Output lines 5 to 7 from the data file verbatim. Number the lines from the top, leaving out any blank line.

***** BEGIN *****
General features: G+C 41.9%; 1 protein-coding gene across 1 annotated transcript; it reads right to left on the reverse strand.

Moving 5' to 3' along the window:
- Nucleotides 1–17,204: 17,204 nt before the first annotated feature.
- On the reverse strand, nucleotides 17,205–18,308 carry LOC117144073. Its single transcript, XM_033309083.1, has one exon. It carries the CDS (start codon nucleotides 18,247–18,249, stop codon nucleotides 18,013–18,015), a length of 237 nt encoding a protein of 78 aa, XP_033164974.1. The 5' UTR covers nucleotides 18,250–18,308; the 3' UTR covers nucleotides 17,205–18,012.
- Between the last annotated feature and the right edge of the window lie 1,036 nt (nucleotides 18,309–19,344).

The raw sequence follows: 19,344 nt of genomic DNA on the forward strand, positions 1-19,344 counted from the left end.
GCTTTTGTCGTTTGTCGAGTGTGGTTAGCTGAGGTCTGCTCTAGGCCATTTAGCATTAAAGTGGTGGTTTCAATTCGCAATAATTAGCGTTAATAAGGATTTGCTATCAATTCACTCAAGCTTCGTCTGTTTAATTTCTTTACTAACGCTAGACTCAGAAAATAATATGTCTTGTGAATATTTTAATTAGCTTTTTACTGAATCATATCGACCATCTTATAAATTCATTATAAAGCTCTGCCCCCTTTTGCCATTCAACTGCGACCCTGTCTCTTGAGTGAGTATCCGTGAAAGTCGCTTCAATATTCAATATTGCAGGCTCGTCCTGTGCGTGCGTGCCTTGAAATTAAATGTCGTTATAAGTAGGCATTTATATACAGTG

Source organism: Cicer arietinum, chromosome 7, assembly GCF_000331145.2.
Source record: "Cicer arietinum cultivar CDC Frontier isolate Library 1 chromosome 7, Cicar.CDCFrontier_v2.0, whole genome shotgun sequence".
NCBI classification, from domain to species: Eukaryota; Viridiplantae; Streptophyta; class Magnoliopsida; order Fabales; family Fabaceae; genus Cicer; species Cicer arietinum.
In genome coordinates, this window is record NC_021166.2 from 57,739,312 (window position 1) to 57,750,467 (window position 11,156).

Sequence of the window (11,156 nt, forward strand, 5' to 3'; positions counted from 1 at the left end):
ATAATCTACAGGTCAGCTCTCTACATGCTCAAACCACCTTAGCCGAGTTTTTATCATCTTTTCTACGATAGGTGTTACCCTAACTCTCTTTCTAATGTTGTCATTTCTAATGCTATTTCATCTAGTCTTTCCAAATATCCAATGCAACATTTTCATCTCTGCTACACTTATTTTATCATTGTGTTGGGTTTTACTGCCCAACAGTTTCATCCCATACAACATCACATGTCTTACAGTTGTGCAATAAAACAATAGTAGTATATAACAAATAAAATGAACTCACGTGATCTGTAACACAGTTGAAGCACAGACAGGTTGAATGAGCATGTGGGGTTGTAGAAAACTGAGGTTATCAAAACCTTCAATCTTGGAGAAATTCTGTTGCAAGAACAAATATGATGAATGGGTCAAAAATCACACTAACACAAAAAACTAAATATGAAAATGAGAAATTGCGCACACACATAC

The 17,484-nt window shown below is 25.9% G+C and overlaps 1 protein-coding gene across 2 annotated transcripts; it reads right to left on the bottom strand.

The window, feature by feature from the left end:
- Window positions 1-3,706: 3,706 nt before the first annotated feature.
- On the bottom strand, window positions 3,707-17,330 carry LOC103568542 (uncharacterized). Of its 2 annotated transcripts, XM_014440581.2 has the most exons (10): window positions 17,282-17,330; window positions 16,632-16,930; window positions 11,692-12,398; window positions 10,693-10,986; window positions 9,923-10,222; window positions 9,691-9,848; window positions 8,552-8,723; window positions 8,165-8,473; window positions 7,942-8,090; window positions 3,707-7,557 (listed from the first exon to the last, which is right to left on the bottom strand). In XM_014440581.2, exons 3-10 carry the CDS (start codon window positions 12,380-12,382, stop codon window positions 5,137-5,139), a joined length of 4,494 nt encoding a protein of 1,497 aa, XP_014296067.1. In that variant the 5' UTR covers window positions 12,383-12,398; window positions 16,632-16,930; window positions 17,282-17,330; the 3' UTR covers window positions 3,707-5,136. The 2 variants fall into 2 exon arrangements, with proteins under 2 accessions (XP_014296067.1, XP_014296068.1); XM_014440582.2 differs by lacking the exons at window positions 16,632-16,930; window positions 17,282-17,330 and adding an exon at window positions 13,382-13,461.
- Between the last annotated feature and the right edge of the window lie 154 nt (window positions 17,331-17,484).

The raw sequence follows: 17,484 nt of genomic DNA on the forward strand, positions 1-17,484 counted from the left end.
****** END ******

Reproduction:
- Between the last annotated feature and the right edge of the window lie 1,036 nt (nucleotides 18,309–19,344).

The raw sequence follows: 19,344 nt of genomic DNA on the forward strand, positions 1-19,344 counted from the left end.
GCTTTTGTCGTTTGTCGAGTGTGGTTAGCTGAGGTCTGCTCTAGGCCATTTAGCATTAAAGTGGTGGTTTCAATTCGCAATAATTAGCGTTAATAAGGATTTGCTATCAATTCACTCAAGCTTCGTCTGTTTAATTTCTTTACTAACGCTAGACTCAGAAAATAATATGTCTTGTGAATATTTTAATTAGCTTTTTACTGAATCATATCGACCATCTTATAAATTCATTATAAAGCTCTGCCCCCTTTTGCCATTCAACTGCGACCCTGTCTCTTGAGTGAGTATCCGTGAAAGTCGCTTCAATATTCAATATTGCAGGCTCGTCCTGTGCGTGCGTGCCTTGAAATTAAATGTCGTTATAAGTAGGCATTTATATACAGTG